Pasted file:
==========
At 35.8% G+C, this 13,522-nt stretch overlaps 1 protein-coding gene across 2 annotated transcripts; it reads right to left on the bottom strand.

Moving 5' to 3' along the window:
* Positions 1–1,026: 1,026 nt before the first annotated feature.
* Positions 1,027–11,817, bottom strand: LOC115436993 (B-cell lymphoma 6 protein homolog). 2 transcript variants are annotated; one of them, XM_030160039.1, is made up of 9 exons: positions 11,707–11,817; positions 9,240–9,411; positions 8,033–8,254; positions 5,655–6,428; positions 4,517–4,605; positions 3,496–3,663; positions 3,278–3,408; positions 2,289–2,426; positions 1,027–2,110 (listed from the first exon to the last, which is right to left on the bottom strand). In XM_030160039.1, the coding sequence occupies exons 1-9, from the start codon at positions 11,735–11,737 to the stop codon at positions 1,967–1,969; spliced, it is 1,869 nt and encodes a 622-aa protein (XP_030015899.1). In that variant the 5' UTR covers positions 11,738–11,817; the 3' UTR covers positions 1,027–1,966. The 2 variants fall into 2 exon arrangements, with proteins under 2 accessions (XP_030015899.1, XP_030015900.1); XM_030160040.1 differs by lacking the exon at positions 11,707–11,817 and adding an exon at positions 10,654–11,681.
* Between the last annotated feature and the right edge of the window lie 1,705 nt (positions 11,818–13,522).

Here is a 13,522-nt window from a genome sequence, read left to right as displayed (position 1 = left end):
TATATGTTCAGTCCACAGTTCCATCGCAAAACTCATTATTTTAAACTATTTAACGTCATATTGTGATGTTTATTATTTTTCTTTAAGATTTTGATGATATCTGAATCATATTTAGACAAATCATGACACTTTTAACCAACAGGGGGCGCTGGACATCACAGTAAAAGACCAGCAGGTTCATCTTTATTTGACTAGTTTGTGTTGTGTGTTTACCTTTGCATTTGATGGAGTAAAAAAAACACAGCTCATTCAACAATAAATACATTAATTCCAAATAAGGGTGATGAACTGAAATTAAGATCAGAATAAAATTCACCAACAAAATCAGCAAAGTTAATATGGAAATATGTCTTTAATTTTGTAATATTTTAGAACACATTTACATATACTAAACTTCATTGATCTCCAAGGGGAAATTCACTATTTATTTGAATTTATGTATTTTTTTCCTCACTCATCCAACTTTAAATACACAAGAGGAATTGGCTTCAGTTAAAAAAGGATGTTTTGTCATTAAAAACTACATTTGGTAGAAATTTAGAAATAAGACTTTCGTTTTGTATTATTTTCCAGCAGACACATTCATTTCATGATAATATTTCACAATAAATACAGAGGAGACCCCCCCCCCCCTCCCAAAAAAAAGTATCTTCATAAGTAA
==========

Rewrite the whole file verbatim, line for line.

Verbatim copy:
At 35.8% G+C, this 13,522-nt stretch overlaps 1 protein-coding gene across 2 annotated transcripts; it reads right to left on the bottom strand.

Moving 5' to 3' along the window:
* Positions 1–1,026: 1,026 nt before the first annotated feature.
* Positions 1,027–11,817, bottom strand: LOC115436993 (B-cell lymphoma 6 protein homolog). 2 transcript variants are annotated; one of them, XM_030160039.1, is made up of 9 exons: positions 11,707–11,817; positions 9,240–9,411; positions 8,033–8,254; positions 5,655–6,428; positions 4,517–4,605; positions 3,496–3,663; positions 3,278–3,408; positions 2,289–2,426; positions 1,027–2,110 (listed from the first exon to the last, which is right to left on the bottom strand). In XM_030160039.1, the coding sequence occupies exons 1-9, from the start codon at positions 11,735–11,737 to the stop codon at positions 1,967–1,969; spliced, it is 1,869 nt and encodes a 622-aa protein (XP_030015899.1). In that variant the 5' UTR covers positions 11,738–11,817; the 3' UTR covers positions 1,027–1,966. The 2 variants fall into 2 exon arrangements, with proteins under 2 accessions (XP_030015899.1, XP_030015900.1); XM_030160040.1 differs by lacking the exon at positions 11,707–11,817 and adding an exon at positions 10,654–11,681.
* Between the last annotated feature and the right edge of the window lie 1,705 nt (positions 11,818–13,522).

Here is a 13,522-nt window from a genome sequence, read left to right as displayed (position 1 = left end):
TATATGTTCAGTCCACAGTTCCATCGCAAAACTCATTATTTTAAACTATTTAACGTCATATTGTGATGTTTATTATTTTTCTTTAAGATTTTGATGATATCTGAATCATATTTAGACAAATCATGACACTTTTAACCAACAGGGGGCGCTGGACATCACAGTAAAAGACCAGCAGGTTCATCTTTATTTGACTAGTTTGTGTTGTGTGTTTACCTTTGCATTTGATGGAGTAAAAAAAACACAGCTCATTCAACAATAAATACATTAATTCCAAATAAGGGTGATGAACTGAAATTAAGATCAGAATAAAATTCACCAACAAAATCAGCAAAGTTAATATGGAAATATGTCTTTAATTTTGTAATATTTTAGAACACATTTACATATACTAAACTTCATTGATCTCCAAGGGGAAATTCACTATTTATTTGAATTTATGTATTTTTTTCCTCACTCATCCAACTTTAAATACACAAGAGGAATTGGCTTCAGTTAAAAAAGGATGTTTTGTCATTAAAAACTACATTTGGTAGAAATTTAGAAATAAGACTTTCGTTTTGTATTATTTTCCAGCAGACACATTCATTTCATGATAATATTTCACAATAAATACAGAGGAGACCCCCCCCCCCCTCCCAAAAAAAAGTATCTTCATAAGTAA